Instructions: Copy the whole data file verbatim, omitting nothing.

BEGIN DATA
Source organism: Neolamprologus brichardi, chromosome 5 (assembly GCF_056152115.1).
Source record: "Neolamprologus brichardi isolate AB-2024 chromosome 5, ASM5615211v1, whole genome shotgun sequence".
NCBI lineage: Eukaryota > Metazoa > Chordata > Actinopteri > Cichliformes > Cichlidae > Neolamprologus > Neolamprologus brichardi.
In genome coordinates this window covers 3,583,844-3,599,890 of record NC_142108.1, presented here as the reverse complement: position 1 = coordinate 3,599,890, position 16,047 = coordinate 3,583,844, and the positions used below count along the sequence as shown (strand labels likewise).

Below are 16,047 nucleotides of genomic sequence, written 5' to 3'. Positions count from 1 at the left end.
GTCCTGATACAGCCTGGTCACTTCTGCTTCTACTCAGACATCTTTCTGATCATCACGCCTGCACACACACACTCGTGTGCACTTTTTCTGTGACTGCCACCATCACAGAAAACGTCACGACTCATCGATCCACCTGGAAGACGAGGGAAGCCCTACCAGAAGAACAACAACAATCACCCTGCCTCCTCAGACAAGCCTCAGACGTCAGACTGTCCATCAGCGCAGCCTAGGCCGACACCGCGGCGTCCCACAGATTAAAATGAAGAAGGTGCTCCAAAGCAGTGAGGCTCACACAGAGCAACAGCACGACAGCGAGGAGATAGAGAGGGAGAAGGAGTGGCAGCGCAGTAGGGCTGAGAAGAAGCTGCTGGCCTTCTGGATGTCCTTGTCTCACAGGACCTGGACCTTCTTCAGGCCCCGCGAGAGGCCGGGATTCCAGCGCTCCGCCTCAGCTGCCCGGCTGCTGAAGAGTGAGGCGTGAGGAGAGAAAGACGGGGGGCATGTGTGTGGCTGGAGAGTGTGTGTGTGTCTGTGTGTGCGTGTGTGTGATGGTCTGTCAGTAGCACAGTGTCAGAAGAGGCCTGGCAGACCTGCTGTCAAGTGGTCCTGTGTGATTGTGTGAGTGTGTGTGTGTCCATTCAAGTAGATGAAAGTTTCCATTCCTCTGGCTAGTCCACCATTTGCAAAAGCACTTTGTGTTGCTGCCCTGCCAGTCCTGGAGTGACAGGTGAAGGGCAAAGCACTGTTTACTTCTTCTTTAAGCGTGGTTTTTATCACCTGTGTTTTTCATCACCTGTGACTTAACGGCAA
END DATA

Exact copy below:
Source organism: Neolamprologus brichardi, chromosome 5 (assembly GCF_056152115.1).
Source record: "Neolamprologus brichardi isolate AB-2024 chromosome 5, ASM5615211v1, whole genome shotgun sequence".
NCBI lineage: Eukaryota > Metazoa > Chordata > Actinopteri > Cichliformes > Cichlidae > Neolamprologus > Neolamprologus brichardi.
In genome coordinates this window covers 3,583,844-3,599,890 of record NC_142108.1, presented here as the reverse complement: position 1 = coordinate 3,599,890, position 16,047 = coordinate 3,583,844, and the positions used below count along the sequence as shown (strand labels likewise).

Below are 16,047 nucleotides of genomic sequence, written 5' to 3'. Positions count from 1 at the left end.
GTCCTGATACAGCCTGGTCACTTCTGCTTCTACTCAGACATCTTTCTGATCATCACGCCTGCACACACACACTCGTGTGCACTTTTTCTGTGACTGCCACCATCACAGAAAACGTCACGACTCATCGATCCACCTGGAAGACGAGGGAAGCCCTACCAGAAGAACAACAACAATCACCCTGCCTCCTCAGACAAGCCTCAGACGTCAGACTGTCCATCAGCGCAGCCTAGGCCGACACCGCGGCGTCCCACAGATTAAAATGAAGAAGGTGCTCCAAAGCAGTGAGGCTCACACAGAGCAACAGCACGACAGCGAGGAGATAGAGAGGGAGAAGGAGTGGCAGCGCAGTAGGGCTGAGAAGAAGCTGCTGGCCTTCTGGATGTCCTTGTCTCACAGGACCTGGACCTTCTTCAGGCCCCGCGAGAGGCCGGGATTCCAGCGCTCCGCCTCAGCTGCCCGGCTGCTGAAGAGTGAGGCGTGAGGAGAGAAAGACGGGGGGCATGTGTGTGGCTGGAGAGTGTGTGTGTGTCTGTGTGTGCGTGTGTGTGATGGTCTGTCAGTAGCACAGTGTCAGAAGAGGCCTGGCAGACCTGCTGTCAAGTGGTCCTGTGTGATTGTGTGAGTGTGTGTGTGTCCATTCAAGTAGATGAAAGTTTCCATTCCTCTGGCTAGTCCACCATTTGCAAAAGCACTTTGTGTTGCTGCCCTGCCAGTCCTGGAGTGACAGGTGAAGGGCAAAGCACTGTTTACTTCTTCTTTAAGCGTGGTTTTTATCACCTGTGTTTTTCATCACCTGTGACTTAACGGCAA